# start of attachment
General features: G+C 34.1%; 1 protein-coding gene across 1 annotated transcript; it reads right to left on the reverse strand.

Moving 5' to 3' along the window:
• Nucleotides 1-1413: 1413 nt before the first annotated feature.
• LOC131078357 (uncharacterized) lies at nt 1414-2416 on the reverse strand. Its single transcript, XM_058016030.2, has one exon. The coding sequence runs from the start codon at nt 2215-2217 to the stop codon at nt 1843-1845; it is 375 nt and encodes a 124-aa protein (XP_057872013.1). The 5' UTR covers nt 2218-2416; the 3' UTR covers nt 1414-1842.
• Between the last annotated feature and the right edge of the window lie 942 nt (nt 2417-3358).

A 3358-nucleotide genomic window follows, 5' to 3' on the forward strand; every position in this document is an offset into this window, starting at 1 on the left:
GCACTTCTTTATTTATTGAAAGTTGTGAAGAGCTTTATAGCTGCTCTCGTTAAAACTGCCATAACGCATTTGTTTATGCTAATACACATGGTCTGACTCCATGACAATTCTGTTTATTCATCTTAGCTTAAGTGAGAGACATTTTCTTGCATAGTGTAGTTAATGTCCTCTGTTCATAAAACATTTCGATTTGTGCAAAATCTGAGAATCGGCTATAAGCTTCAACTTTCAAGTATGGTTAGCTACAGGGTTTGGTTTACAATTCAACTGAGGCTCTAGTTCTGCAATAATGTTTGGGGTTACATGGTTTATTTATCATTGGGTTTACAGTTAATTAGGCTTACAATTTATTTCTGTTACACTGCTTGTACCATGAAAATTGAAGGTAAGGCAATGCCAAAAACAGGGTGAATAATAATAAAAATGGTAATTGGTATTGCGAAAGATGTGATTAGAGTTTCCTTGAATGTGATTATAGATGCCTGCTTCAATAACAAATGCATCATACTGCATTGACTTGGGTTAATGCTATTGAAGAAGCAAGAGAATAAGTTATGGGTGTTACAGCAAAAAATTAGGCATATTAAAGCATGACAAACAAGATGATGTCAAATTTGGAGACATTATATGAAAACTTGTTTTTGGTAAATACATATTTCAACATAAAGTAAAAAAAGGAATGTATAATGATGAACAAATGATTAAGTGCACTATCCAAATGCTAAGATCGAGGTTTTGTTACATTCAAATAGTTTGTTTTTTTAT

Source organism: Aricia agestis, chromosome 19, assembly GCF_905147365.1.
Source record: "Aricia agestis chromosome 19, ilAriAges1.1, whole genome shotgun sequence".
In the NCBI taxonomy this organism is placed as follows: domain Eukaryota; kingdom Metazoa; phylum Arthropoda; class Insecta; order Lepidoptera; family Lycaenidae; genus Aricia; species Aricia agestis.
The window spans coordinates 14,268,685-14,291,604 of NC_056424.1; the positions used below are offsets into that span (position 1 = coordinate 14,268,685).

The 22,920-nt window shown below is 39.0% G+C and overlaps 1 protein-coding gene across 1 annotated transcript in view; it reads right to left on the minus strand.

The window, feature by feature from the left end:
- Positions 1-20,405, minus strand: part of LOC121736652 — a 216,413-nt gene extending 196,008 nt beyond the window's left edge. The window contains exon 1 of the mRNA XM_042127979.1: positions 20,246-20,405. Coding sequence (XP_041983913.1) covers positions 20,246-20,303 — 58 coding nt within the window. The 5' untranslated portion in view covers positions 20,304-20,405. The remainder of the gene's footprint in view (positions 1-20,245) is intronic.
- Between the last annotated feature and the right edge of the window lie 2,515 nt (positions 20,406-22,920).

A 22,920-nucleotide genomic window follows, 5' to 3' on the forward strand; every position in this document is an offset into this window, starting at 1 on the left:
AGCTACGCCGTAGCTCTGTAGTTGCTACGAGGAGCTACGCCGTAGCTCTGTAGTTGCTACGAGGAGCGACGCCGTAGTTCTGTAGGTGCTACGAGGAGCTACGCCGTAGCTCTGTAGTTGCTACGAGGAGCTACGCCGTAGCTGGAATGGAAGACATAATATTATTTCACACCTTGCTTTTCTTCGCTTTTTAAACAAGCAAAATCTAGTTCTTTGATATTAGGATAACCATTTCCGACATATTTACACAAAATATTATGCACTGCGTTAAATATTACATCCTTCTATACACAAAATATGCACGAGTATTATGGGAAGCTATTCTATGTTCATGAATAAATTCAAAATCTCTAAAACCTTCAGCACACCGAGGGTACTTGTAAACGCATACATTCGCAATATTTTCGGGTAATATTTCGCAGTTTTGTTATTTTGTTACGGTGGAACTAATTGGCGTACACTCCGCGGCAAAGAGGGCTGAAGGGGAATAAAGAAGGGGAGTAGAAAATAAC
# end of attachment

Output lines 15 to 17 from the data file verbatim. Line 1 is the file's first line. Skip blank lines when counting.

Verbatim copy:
- Between the last annotated feature and the right edge of the window lie 2,515 nt (positions 20,406-22,920).

A 22,920-nucleotide genomic window follows, 5' to 3' on the forward strand; every position in this document is an offset into this window, starting at 1 on the left:
AGCTACGCCGTAGCTCTGTAGTTGCTACGAGGAGCTACGCCGTAGCTCTGTAGTTGCTACGAGGAGCGACGCCGTAGTTCTGTAGGTGCTACGAGGAGCTACGCCGTAGCTCTGTAGTTGCTACGAGGAGCTACGCCGTAGCTGGAATGGAAGACATAATATTATTTCACACCTTGCTTTTCTTCGCTTTTTAAACAAGCAAAATCTAGTTCTTTGATATTAGGATAACCATTTCCGACATATTTACACAAAATATTATGCACTGCGTTAAATATTACATCCTTCTATACACAAAATATGCACGAGTATTATGGGAAGCTATTCTATGTTCATGAATAAATTCAAAATCTCTAAAACCTTCAGCACACCGAGGGTACTTGTAAACGCATACATTCGCAATATTTTCGGGTAATATTTCGCAGTTTTGTTATTTTGTTACGGTGGAACTAATTGGCGTACACTCCGCGGCAAAGAGGGCTGAAGGGGAATAAAGAAGGGGAGTAGAAAATAAC